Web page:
Fonds de Compensation – the Luxembourg pension giant – will create a dedicated green bond sub-fund next year. The country’s €17bn reserve fund plans to launch the sub-fund following a request for proposals which it told RI “might be launched during the second quarter of 2018”. “Many details” are still to be decided, a spokesman said, including the size.“The decision to launch these sub-funds was taken following a review of our investment strategy, part of which was dedicated to our approach to socially responsible investment,” he added. FDC currently has requests for proposals out relating to mainstream bond mandates, but has requested a sustainability element to applications.
Lithuanian state-controlled power company, Lietuvos, has issued its first ever bond – which it decided to label green – in a very successful inaugural deal. The firm, whose functions include power generation, supply and distribution, natural gas trade and distribution and construction of energy infrastructure, sold €300m of 10-year, 2% notes. Proceeds will finance renewables, pollution prevention, energy efficiency and clean transport. Cicero gave the second opinion, while SEB was the bookrunner. The deal attracted more than €1.5bn of orders from some 140 investors. As a result, pricing tightened from initial thoughts of 150 basis points above mid-swaps to 120 basis points above. 46% of final buyers were asset managers, with 16%, 17% and 18% taken by insurance, banks and official institutions, respectively. Almost all of the buyers were European.
French transport company SNCF Reseau has sold what it claims is the longest-dated green bond ever issued in euros. The state-owned firm, which runs France’s railway network and is a member of the newly-launched French ‘Finance for Tomorrow’ initiative, issued its third labelled deal – this time with a tenor of 30 years. EIB also issued a 30-year Climate Awareness Bond in recent weeks, but a spokesman for SNCF said its bond was 30.86 years, while the EIB’s came in at 30.81 years. The €750m deal was bought by investors including Blackrock, Axa, Zurich and APG (on behalf of a series of Dutch pension funds).
DBS, formerly the Development Bank of Singapore, issued its first green bond in a $500m floating rate deal. The five-year notes have a quarterly coupon of 0.62% above three-month Libor, and achieved what the bank described as “very compelling pricing” after tightening. Proceeds will be used to provide intercompany loans within the bank and its subsidiaries with a view to financing green projects including energy efficiency projects, sustainable transport, renewables, energy efficiency, waste management and climate adaptation. The second opinion was provided by Sustainalytics.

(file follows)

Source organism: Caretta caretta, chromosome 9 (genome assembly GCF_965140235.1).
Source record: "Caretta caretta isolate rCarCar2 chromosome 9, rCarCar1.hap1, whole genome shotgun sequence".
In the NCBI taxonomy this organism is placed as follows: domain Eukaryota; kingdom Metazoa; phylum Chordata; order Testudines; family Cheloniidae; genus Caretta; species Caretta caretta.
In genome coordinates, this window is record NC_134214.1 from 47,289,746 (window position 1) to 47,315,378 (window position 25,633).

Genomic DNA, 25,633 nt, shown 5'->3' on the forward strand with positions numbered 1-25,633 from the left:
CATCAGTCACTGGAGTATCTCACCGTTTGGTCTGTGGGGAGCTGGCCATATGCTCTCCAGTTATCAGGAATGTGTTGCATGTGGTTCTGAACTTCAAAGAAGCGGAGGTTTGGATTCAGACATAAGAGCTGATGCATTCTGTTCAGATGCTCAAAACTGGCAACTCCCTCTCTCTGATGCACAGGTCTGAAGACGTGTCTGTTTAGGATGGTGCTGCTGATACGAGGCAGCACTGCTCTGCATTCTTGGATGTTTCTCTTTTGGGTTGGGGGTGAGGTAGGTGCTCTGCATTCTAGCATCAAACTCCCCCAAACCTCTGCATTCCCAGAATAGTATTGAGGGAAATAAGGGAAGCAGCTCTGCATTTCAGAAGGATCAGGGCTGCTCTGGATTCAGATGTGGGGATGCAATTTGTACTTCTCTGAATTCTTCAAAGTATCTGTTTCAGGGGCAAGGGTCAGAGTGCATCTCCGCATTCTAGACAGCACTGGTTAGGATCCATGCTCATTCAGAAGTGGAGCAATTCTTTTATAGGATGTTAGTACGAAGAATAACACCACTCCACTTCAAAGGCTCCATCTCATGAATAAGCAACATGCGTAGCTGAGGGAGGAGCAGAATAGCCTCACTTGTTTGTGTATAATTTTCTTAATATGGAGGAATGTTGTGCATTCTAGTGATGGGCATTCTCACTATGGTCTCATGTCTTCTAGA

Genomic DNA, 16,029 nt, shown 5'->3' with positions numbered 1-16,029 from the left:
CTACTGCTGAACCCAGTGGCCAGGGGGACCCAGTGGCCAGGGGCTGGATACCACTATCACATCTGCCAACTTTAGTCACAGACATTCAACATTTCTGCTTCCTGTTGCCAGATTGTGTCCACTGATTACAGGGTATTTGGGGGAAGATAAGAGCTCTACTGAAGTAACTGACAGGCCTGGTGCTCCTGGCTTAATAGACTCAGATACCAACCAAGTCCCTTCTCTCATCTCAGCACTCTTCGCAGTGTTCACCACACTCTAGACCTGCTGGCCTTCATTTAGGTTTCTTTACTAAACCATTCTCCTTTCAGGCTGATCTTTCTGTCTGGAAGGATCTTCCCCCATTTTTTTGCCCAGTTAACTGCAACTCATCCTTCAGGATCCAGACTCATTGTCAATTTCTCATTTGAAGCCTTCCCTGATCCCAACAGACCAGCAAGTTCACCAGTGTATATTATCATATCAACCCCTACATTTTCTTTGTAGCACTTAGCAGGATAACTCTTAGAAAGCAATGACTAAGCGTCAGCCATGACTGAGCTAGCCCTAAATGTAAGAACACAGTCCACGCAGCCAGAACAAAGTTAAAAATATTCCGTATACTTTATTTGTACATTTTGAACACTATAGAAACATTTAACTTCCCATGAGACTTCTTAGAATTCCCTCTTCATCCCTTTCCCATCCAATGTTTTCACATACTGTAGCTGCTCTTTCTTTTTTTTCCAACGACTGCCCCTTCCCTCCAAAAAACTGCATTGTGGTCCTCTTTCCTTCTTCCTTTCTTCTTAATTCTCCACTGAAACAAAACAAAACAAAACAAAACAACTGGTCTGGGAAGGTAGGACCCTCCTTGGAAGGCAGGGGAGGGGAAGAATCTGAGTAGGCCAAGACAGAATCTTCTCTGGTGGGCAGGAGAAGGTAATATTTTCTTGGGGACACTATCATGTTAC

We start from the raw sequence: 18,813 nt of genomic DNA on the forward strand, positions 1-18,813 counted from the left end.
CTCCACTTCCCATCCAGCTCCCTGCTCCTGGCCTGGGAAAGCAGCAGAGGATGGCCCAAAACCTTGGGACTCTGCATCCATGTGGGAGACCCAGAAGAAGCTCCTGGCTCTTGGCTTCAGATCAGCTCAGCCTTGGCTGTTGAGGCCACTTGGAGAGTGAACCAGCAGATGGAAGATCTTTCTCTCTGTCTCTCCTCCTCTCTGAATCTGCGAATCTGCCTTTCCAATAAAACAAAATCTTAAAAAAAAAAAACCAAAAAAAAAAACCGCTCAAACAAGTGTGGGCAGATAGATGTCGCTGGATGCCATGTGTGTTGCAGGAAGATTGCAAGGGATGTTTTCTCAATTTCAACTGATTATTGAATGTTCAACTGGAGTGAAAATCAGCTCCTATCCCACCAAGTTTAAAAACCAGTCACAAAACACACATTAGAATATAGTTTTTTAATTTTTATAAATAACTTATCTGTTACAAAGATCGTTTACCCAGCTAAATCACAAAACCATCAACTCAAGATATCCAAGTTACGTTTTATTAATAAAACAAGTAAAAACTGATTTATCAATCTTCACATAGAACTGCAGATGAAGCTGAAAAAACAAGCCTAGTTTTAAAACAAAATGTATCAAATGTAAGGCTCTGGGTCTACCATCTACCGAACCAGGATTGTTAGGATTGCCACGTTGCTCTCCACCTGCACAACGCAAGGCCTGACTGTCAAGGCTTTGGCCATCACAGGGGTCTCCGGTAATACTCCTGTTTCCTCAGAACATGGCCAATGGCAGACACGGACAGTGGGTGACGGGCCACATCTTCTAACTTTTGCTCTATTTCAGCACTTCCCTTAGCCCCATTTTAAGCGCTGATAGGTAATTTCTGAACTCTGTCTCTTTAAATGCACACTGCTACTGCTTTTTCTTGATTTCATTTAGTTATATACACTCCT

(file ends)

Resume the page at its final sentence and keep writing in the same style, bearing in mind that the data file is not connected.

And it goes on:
Standard & Poor’s Global Ratings has performed its first assessment of a Chinese green bond, giving its top score to the recent green bond from Three Gorges Corporation. The issuer is a controversial one in the responsible investment space, having been behind the largest hydro dam in the world, which resulted in mass displacement of people and a range of environmental concerns. As a result, many SRI buyers shied away from the offering, although proceeds will finance wind energy projects in Europe. In a blog last week, the Climate Bonds Initiative said that although previous bonds from Three Gorges were still pending inclusion in the NGO’s database, those are linked to largescale hydro. This latest deal on the other hand was welcomed for its move towards wind assets. “It’s another positive example where green bonds are about the assets more than the company,” the blog concluded.
Banco de Comercio Exterior de Colombia, the Colombian development bank otherwise known as Bancoldex, will issue a green bond to finance pollution control, resource efficiency, sustainable transport, energy efficiency, renewables, and green buildings. Sustainalytics have provided a second-party opinion.
Renovate America, a US company specialising in rooftop solar and residential resource efficiency, will return to market with an asset-backed green bond clean energy and water and energy efficiency – some using the PACE programme. Sustainalytics reviewed the framework here.